gospel of love of neighbors and enemies. I’ve been involved with
progressives against war since late 2002, after Bush first started
crafting excuses to avenge Saddam.

Having played
on both sides of several political fences, my strong sense is that
progressives and libertarians share a lot of the same basic anti-authoritarian
sentiments. I have a sense that they have great potential for cooperation
and would have a lot to gain by doing so.

What to
Unite on

Peace/non-authoritarianism/freedom/human-rights
would seem to be our best basis for cooperation. I think progressives
and libertarians can cooperate most effectively by adopting consensus
rule. In fact, logically, consensus should be a defining trait of
both groups. Both should support it, because it’s most consistent
with and would most effectively support our basic non-authoritarian
principles.

Other Issues

Crime – Both
groups seem to be greatly opposed to criminalizing anything but
murder, extreme abuse and major theft. Both seem to oppose the abusiveness
of modern prisons and would favor restitution over imprisonment,
except for dangerously compulsive abusers or murderers.

Government
Regulation – This covers taxes, infrastructure, property rights,
environment, education, social security, abortion etc. Progressives
and libertarians tend to be opposed on these issues, but, because
both groups tend to be non-authoritarian, it should not be too hard
for both to be able to come to agreement on taxes and the things
taxes pay for. Both should be able to see that compulsory taxes
are coercive, i.e. authoritarian, and that the only just “taxes”
are voluntary. When taxes are agreed on in any group, community,
or region, by unanimous rule [consensus], libertarians should have
no objection to them. This is the kind of “taxes” ancient Israel
used under God’s direction. And it’s what Jesus implicitly advised.

Abortion would
be somewhat of a sticking point, except that both groups generally
favor not criminalizing most human behaviors. I imagine most libertarians
would consider it impractical to criminalize abortion, except maybe
for doctors who perform partial-birth abortions and maybe very late-term
ones.

Both groups
would seem to oppose compulsory military service and favor war only
for genuine self-defense. Troops who object to war should not be
required to participate, even if they previously signed a contract.
Both, progressives and libertarians, might agree that long-term
war, beyond a few weeks, would have to be proven necessary in a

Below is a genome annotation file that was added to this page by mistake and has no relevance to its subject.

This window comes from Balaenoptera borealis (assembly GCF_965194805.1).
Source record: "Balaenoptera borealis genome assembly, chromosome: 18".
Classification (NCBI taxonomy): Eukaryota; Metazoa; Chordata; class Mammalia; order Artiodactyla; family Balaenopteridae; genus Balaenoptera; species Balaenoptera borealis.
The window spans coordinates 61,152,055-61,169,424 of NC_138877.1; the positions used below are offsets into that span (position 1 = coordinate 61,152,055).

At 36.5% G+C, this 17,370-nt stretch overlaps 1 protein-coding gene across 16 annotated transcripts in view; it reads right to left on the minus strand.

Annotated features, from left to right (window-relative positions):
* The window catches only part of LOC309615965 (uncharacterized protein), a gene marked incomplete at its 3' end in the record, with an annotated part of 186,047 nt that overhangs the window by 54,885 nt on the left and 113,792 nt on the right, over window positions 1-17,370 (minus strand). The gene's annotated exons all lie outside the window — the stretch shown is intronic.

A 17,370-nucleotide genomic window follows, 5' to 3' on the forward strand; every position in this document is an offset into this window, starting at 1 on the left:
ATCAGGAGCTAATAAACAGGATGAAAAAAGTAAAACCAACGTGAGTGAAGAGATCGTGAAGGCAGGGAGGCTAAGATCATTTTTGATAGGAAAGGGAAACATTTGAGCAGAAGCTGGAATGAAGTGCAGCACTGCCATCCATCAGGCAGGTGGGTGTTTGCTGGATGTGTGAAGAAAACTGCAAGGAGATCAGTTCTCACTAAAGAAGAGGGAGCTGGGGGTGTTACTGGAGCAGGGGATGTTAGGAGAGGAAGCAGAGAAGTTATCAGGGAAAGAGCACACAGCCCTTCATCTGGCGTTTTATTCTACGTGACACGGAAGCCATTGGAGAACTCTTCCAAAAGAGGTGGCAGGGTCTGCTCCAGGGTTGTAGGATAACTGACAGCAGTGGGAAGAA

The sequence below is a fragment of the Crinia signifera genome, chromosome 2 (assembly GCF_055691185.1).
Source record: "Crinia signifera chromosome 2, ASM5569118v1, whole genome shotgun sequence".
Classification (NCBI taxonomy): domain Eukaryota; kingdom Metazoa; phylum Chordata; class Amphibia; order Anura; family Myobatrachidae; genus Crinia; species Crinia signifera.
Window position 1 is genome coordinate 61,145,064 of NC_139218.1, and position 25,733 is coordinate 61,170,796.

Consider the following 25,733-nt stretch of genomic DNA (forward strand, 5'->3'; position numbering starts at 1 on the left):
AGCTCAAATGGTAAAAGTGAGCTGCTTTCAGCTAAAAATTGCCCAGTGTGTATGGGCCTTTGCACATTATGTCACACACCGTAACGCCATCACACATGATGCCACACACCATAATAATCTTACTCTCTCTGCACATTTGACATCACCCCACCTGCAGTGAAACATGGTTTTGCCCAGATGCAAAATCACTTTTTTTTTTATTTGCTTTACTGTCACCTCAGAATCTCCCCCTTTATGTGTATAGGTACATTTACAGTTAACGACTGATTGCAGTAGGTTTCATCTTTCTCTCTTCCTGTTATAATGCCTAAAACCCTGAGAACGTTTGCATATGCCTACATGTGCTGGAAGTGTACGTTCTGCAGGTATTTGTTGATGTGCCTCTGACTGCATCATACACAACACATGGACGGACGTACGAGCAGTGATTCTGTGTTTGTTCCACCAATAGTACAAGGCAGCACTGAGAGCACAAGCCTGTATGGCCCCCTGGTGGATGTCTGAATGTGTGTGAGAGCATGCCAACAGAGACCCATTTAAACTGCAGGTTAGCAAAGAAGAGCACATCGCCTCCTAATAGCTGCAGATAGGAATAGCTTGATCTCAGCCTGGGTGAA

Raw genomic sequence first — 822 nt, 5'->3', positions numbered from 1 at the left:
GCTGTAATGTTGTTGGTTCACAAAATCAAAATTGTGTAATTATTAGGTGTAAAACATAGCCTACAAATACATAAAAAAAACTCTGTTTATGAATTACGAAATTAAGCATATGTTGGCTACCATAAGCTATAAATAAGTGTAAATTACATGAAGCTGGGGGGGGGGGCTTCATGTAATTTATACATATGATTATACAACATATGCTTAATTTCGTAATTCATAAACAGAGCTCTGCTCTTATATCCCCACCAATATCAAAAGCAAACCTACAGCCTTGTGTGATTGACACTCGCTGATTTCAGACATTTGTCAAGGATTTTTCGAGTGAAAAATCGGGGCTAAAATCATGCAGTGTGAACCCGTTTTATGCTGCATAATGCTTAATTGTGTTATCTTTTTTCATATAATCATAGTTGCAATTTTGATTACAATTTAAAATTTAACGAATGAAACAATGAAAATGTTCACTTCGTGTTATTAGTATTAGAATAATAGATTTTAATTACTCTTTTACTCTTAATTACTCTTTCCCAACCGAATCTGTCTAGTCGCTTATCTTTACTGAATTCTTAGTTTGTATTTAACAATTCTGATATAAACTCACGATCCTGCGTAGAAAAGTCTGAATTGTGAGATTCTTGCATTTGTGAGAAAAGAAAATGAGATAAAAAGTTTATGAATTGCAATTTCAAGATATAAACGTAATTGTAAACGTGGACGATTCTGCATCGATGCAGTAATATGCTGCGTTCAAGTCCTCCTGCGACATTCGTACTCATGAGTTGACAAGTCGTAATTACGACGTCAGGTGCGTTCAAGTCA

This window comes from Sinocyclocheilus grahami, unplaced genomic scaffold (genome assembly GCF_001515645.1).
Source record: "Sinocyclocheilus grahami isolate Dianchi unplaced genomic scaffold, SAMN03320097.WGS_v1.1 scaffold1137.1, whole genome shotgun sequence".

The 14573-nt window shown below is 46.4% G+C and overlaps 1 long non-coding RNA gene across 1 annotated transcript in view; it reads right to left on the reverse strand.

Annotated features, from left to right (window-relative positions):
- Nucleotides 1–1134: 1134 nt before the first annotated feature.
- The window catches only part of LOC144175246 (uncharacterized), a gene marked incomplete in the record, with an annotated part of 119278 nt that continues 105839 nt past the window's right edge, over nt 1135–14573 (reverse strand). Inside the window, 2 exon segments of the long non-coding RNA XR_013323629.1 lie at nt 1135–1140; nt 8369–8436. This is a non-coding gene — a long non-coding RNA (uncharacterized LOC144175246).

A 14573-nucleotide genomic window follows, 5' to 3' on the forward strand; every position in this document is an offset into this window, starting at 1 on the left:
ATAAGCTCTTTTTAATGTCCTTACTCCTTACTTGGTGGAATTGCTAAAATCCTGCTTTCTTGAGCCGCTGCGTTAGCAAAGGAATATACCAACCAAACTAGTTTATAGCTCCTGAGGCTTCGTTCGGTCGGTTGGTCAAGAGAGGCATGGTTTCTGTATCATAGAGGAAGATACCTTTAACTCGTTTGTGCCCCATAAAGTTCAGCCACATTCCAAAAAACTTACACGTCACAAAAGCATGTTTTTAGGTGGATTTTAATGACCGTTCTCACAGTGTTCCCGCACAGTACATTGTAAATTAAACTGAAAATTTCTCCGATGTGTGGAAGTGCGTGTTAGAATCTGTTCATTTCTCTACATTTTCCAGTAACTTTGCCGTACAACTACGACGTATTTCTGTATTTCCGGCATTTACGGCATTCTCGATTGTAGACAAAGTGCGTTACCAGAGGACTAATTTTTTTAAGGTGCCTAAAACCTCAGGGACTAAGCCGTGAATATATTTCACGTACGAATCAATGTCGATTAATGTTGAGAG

high court of law before funding and declaration could be continued
[if it’s declared on an emergency basis in the first place]. Both
would likely want an end to covert military operations and experiments.

Progressives
seem to be panicking over environmental doomsday hype, but I’d hope
that they are somewhat skeptical of much of the supposed threat
of global warming [and cooling] since the Pentagon and big oil are
behind much of the research. The neocons appear to be coralling
the public by this hype into supporting [down the road] further
exploiting of other countries and increasing U.S. military strength
to supply our “needs” in the face of increasing competition over
diminishing resources. Hopefully, both of our groups may come to
agree that science [like medicine] needs to be drastically revised
to decouple it from government and big business manipulation. [The
CO2 greenhouse gas theory seems to be based largely on the unexpected
discovery in the 60s of high heat on Venus under its CO2 atmosphere.
There is much better evidence that the heat there is caused by its
young age, not by its atmosphere trapping sunlight. It’s also known
that earth was much warmer a thousand years ago when the Vikings
had colonized southern Greenland, which is now frozen over. There
was no high CO2 then to make it so warm before the freeze. The heating
and cooling of the earth very likely comes from outside the earth,
not from CO2 gas in the air. The military seems to have considerable
ability to manipulate weather etc. via HAARP, chemtrails etc., but
doesn’t seem to be involved much in global warming or cooling as
yet].

With so much
in common and so much influence to gain from unity, isn’t it time
for progressives and libertarians to unite? And if they can unite,
what label could they call themselves? Anyway, let’s do it!

November
23, 2005

Lloyd
Kinder [send him mail] is
a Peace & Justice activist. His website is www.CodaPlus.org.
This
article is from a new book, The
World Needs Miracles: The Bible & Peace,
compiled by Lloyd Kinder with other articles contributed by Libertarian
& Progressive writers from LewRockwell.com and elsewhere. A
second volume is expected in November.